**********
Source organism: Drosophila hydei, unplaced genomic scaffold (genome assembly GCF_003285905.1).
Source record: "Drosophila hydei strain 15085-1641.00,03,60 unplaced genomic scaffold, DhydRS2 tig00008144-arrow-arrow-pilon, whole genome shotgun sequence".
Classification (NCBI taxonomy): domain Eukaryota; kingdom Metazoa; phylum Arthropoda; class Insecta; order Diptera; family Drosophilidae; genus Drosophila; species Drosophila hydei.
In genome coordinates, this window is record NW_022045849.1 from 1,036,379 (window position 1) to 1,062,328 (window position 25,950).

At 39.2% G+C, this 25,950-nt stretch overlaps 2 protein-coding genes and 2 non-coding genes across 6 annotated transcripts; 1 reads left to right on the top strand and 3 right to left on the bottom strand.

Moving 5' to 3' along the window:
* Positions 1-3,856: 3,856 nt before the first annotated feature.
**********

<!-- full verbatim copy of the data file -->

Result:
Source organism: Drosophila hydei, unplaced genomic scaffold (genome assembly GCF_003285905.1).
Source record: "Drosophila hydei strain 15085-1641.00,03,60 unplaced genomic scaffold, DhydRS2 tig00008144-arrow-arrow-pilon, whole genome shotgun sequence".
Classification (NCBI taxonomy): domain Eukaryota; kingdom Metazoa; phylum Arthropoda; class Insecta; order Diptera; family Drosophilidae; genus Drosophila; species Drosophila hydei.
In genome coordinates, this window is record NW_022045849.1 from 1,036,379 (window position 1) to 1,062,328 (window position 25,950).

At 39.2% G+C, this 25,950-nt stretch overlaps 2 protein-coding genes and 2 non-coding genes across 6 annotated transcripts; 1 reads left to right on the top strand and 3 right to left on the bottom strand.

Moving 5' to 3' along the window:
* Positions 1-3,856: 3,856 nt before the first annotated feature.